Pre_GI: SWBIT SVG BLASTP

Query: NC_014392:969498 Caldicellulosiruptor obsidiansis OB47 chromosome, complete genome

Lineage: Caldicellulosiruptor obsidiansis; Caldicellulosiruptor; Thermoanaerobacterales Family III; Thermoanaerobacterales; Firmicutes; Bacteria

General Information: Country: USA; Environment: Hot spring; Habitat: Fresh water, Hot spring; Isolation: Obsidian Pool, Yellowstone National Park, USA; Temp: 55-85C. This species is an extremely thermophilic anaerobic bacteria, isolated from Obsidian Pool, Yellowstone National Park. It is a novel cellulolytic bacteria. Caldicellulosiruptor is a genus of thermophilic gram positive bacteria. These organisms produce a number of thermostable enzymes which may have industrial uses.

- Sequence; - BLASTP hit: hover for score (Low score = Light, High score = Dark);
- hypothetical protein; - cds: hover for description

BLASTP Alignment.txt

Subject: NC_004557:1 Clostridium tetani E88, complete genome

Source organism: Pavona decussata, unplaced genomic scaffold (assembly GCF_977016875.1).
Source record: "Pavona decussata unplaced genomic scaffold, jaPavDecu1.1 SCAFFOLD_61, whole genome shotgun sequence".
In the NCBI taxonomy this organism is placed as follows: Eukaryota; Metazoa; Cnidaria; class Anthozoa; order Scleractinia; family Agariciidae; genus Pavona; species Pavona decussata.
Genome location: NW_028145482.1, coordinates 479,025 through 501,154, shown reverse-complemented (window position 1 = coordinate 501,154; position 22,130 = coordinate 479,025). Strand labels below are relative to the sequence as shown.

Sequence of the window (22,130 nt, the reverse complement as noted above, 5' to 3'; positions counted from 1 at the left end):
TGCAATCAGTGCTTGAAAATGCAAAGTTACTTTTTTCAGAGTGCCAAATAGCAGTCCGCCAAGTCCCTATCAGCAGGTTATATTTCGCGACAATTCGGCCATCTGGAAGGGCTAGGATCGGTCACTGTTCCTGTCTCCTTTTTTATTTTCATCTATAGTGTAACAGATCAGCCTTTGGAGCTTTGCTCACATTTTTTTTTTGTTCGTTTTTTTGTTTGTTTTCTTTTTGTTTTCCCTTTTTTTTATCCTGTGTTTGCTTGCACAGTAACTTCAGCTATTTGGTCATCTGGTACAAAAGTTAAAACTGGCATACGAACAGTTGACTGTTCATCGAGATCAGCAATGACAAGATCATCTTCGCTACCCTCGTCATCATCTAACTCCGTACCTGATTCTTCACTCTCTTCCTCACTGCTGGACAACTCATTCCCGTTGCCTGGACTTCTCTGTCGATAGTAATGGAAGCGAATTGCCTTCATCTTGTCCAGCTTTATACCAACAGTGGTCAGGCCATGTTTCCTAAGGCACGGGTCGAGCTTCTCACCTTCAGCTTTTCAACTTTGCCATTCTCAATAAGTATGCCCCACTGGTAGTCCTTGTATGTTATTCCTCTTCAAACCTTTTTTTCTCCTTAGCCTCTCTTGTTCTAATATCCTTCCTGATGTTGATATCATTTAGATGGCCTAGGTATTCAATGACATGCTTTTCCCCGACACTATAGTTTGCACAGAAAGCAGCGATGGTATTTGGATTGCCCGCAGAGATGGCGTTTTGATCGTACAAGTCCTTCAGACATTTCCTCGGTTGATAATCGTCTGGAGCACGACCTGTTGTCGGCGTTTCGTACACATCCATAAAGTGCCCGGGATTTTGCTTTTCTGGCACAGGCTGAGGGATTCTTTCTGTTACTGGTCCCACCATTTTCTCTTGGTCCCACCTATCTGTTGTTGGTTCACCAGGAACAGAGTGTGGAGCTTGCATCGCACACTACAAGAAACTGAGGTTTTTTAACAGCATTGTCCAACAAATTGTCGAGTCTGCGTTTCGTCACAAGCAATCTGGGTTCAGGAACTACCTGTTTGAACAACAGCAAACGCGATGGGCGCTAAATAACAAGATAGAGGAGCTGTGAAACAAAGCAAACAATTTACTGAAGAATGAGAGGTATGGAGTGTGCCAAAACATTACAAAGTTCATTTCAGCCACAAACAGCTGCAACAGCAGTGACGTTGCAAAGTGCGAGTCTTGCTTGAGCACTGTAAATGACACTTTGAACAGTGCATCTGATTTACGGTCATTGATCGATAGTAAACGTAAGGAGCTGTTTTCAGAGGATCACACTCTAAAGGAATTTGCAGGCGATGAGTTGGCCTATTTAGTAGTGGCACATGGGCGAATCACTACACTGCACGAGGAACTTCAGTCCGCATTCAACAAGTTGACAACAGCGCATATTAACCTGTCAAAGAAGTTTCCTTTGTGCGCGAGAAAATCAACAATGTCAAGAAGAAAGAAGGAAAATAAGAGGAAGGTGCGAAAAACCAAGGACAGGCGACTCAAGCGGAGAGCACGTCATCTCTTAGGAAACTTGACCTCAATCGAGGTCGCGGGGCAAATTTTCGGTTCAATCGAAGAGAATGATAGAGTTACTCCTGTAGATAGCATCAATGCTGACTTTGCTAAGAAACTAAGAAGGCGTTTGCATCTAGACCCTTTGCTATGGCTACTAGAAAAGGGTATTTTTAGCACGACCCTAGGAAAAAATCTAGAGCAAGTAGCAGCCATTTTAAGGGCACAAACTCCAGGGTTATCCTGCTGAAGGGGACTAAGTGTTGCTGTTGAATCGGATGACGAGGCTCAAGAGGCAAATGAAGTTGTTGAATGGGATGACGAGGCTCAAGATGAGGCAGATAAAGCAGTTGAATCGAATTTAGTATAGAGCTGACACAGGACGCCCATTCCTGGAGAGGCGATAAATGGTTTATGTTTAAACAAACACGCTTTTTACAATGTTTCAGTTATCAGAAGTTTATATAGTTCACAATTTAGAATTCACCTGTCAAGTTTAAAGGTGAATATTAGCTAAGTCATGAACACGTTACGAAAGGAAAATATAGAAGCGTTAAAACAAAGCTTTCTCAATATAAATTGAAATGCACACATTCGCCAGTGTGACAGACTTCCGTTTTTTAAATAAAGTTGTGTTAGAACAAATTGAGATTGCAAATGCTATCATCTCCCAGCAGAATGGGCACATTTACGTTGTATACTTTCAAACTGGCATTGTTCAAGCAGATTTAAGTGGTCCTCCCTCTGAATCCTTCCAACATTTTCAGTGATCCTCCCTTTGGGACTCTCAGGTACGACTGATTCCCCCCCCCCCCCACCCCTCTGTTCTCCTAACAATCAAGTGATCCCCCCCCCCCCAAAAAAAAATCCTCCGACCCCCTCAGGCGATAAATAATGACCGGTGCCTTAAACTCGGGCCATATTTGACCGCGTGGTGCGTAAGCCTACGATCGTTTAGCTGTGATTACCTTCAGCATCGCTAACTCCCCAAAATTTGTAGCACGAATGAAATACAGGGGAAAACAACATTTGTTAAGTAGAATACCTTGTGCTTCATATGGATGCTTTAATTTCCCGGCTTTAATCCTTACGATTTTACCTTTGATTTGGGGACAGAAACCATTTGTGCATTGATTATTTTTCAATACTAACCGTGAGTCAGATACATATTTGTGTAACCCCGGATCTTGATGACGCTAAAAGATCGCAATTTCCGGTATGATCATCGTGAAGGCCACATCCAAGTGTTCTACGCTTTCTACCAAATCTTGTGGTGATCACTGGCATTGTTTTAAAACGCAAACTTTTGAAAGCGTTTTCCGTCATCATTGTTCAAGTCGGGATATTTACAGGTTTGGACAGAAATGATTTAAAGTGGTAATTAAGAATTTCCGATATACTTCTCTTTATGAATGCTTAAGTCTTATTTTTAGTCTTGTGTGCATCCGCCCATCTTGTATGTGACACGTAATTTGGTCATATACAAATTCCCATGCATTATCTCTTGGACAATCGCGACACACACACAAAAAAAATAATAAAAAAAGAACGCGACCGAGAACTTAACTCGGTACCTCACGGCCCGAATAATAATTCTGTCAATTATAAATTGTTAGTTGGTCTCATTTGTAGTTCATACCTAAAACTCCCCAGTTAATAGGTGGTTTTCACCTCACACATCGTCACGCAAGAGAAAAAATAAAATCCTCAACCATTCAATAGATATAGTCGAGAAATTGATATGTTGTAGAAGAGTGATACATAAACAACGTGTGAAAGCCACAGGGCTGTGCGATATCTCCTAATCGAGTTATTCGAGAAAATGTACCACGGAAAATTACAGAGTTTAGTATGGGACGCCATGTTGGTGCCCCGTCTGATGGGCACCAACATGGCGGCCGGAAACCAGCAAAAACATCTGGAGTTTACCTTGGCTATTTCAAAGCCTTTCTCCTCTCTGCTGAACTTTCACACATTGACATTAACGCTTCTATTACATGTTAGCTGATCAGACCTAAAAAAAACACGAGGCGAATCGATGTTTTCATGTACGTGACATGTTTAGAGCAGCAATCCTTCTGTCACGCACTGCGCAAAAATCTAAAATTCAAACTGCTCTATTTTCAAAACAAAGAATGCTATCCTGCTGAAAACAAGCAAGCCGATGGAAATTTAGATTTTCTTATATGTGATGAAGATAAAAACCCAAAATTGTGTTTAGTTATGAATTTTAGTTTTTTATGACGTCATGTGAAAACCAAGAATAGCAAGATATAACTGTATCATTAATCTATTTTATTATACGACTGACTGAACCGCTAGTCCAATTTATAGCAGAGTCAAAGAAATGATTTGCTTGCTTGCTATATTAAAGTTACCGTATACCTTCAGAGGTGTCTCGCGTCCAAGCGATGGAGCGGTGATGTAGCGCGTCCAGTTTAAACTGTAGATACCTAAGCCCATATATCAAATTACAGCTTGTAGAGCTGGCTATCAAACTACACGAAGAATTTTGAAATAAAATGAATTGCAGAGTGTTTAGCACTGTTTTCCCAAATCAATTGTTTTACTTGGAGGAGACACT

Lineage: Clostridium tetani; Clostridium; Clostridiaceae; Clostridiales; Firmicutes; Bacteria

General Information: This strain is a virulent nonsporulating variant of strain Massachusetts used in vaccine production. Causes tetanus. This genus comprises about 150 metabolically diverse species of anaerobes that are ubiquitous in virtually all anoxic habitats where organic compounds are present, including soils, aquatic sediments and the intestinal tracts of animals and humans. This shape is attributed to the presence of endospores that develop under conditions unfavorable for vegetative growth and distend single cells terminally or sub-terminally. Spores germinate under conditions favorable for vegetative growth, such as anaerobiosis and presence of organic substrates. It is believed that present day Mollicutes (Eubacteria) have evolved regressively (i.e., by genome reduction) from gram-positive clostridia-like ancestors with a low GC content in DNA. Known opportunistic toxin-producing pathogens in animals and humans. Some species are capable of producing organic solvents (acetone, ethanol, etc,), molecular hydrogen and other useful compounds. This organism causes tetanus (lockjaw) in humans. At the tissue level, the bacterium then releases an exotoxin called tetanospasmin that causes certain nervous system irregularities by means of retrograde tramsmission through neurons to the brain. If nervous impulses cannot be checked by normal inhibitory mechanisms, it produces the generalized muscular spasms characteristic of tetanus.